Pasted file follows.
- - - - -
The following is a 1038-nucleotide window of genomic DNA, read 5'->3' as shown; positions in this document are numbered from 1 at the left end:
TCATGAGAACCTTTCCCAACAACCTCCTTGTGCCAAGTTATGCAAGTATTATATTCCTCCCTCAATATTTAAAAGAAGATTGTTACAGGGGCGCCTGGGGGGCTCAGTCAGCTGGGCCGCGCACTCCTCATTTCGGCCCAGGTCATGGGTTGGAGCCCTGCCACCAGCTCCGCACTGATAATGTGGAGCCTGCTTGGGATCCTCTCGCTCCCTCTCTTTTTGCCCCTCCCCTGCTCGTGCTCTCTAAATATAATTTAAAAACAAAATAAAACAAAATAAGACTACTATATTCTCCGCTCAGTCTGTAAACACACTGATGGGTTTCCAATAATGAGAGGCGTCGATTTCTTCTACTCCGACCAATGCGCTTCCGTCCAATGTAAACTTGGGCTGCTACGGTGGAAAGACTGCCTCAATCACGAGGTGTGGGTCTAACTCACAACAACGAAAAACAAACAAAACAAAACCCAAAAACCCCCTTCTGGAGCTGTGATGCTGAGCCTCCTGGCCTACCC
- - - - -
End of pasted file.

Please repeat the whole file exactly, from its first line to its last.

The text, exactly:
The following is a 1038-nucleotide window of genomic DNA, read 5'->3' as shown; positions in this document are numbered from 1 at the left end:
TCATGAGAACCTTTCCCAACAACCTCCTTGTGCCAAGTTATGCAAGTATTATATTCCTCCCTCAATATTTAAAAGAAGATTGTTACAGGGGCGCCTGGGGGGCTCAGTCAGCTGGGCCGCGCACTCCTCATTTCGGCCCAGGTCATGGGTTGGAGCCCTGCCACCAGCTCCGCACTGATAATGTGGAGCCTGCTTGGGATCCTCTCGCTCCCTCTCTTTTTGCCCCTCCCCTGCTCGTGCTCTCTAAATATAATTTAAAAACAAAATAAAACAAAATAAGACTACTATATTCTCCGCTCAGTCTGTAAACACACTGATGGGTTTCCAATAATGAGAGGCGTCGATTTCTTCTACTCCGACCAATGCGCTTCCGTCCAATGTAAACTTGGGCTGCTACGGTGGAAAGACTGCCTCAATCACGAGGTGTGGGTCTAACTCACAACAACGAAAAACAAACAAAACAAAACCCAAAAACCCCCTTCTGGAGCTGTGATGCTGAGCCTCCTGGCCTACCC